Crowd: (cheering)


Khatami: I hope that we will not see dictators at the university.


Crowd: (applause)


Khatami: We must be tolerant towards people with different opinions…


[…]


Khatami: I believe that the reforms should come from within the regime. I consider the Islamic Republic to be a great achievement of the most popular revolution in my lifetime.


Crowd: (applause)


Khatami: As someone familiar with the pains of society, I see the necessity of preserving this regime. I see the Islamic revolution as the most important stage in Iran's recent history. I see the defense of [the revolution] as my individual duty, for the sake of democracy, freedom, and liberation from foreign control.


Crowd: (applause)


Khatami: Long-lasting tyranny is our chronic pain, and the cure for this chronic pain is the rule of the people. We demand freedom. There is no escape. We want freedom in order to survive and to remain proud…


Crowd: (cheering)


Khatami: Dear sir, dear sir. Don't you want progress? Don't be angry. You are young. You don't know what this is all about.


[…]


Crowd: Jannati, Jannati, you're the enemy of the people!


Khatami: If you represent the people, I am the enemy of the people.


Crowd: (cheering)


Voice in crowd: Is your name Jannati?


Voice in crowd: What?


Voice in crowd: They are saying, Jannati, Jannati, you are the enemy of the people.


Khatami: Oh, I thought you were saying Khatami.


Crowd: (laughs)


Khatami: I thought you were saying "Khatami."


Crowd: (shouting)


Khatami: Remember, the protestors are standing before the president and shouting their slogans in complete freedom.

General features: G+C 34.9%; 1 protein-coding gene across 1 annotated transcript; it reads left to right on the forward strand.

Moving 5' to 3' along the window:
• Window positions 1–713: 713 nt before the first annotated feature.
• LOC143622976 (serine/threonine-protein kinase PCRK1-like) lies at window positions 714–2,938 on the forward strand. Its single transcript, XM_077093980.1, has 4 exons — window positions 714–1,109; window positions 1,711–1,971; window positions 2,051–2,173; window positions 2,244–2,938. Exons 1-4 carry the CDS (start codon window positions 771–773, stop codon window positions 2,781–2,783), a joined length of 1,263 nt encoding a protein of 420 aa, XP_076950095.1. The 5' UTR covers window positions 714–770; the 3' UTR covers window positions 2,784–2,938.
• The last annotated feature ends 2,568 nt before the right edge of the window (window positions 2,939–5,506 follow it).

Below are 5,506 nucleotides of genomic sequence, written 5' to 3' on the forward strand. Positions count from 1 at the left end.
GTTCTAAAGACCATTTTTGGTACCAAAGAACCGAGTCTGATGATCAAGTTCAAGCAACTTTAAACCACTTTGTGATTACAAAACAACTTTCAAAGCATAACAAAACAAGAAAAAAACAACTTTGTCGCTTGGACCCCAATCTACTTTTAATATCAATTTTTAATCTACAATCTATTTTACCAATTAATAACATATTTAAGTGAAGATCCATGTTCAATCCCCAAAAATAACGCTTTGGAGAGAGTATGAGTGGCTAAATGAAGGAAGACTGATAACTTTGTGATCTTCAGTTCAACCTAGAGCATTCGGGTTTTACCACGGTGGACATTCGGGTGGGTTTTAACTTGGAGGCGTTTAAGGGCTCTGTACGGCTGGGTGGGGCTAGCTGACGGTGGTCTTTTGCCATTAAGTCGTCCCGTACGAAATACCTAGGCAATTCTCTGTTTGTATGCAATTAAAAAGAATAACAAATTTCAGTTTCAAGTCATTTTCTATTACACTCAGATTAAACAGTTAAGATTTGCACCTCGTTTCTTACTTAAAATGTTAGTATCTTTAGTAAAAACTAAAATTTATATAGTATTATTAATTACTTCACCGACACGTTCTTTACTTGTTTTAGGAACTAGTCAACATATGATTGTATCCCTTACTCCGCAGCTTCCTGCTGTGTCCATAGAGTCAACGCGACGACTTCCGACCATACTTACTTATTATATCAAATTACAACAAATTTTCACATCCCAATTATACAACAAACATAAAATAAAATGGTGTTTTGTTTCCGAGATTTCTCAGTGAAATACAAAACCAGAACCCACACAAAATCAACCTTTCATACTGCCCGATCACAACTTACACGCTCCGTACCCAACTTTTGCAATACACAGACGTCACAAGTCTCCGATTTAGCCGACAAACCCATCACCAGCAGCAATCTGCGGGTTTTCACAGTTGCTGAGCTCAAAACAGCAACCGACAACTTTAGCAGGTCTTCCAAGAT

[…]


Crowd: (shouting)


Khatami: I say this even now… The right way is to act within the Islamic Republic. Rest assured that beyond the Islamic Republic thre will not be a democratic regime in the true sense of the word.


Crowd: (cheering, applause)


Khatami: Don't be tempted by those who were banished from the revolution and want to give us the gift of "freedom" and "democracy."


[…]


Crowd: (cheering)


Khatami: Brothers and sisters, thank God my term is over. But if anybody is owed anything, it is me.


Crowd: (shouts, booing)


Khatami: I'm not saying that the people is indebted to me. The people is the benefactor. The public owes me nothing. The public is the benefactor. But as the representative of this people, I say that some movements are indebted to me. Those fanatics with twisted minds, who lust for power, and who ignore the popular reform movement and its demands, have mobilized forces against this trend instead of conceding to the public and its demands. These demands stem from the public's desires that were manifest in the epic of May 23 [1997, when Khatami was elected]. They objected because of their envy and created obstacles.


[…]


Female student to interviewer: I don't think President Khatami was able to fulfill his promises. I don't want to criticize him. However, even though he has always claimed to be honest, he did not have clear positions.


Male student to interviewer: In general, his term was a good one. We have succeeded in opening up to the world, and our relations with many countries have improved.


Male student #2: President Khatami enjoyed great support for a while, and I voted for him in the elections. But he was not able to use this support in order to fulfill his promises.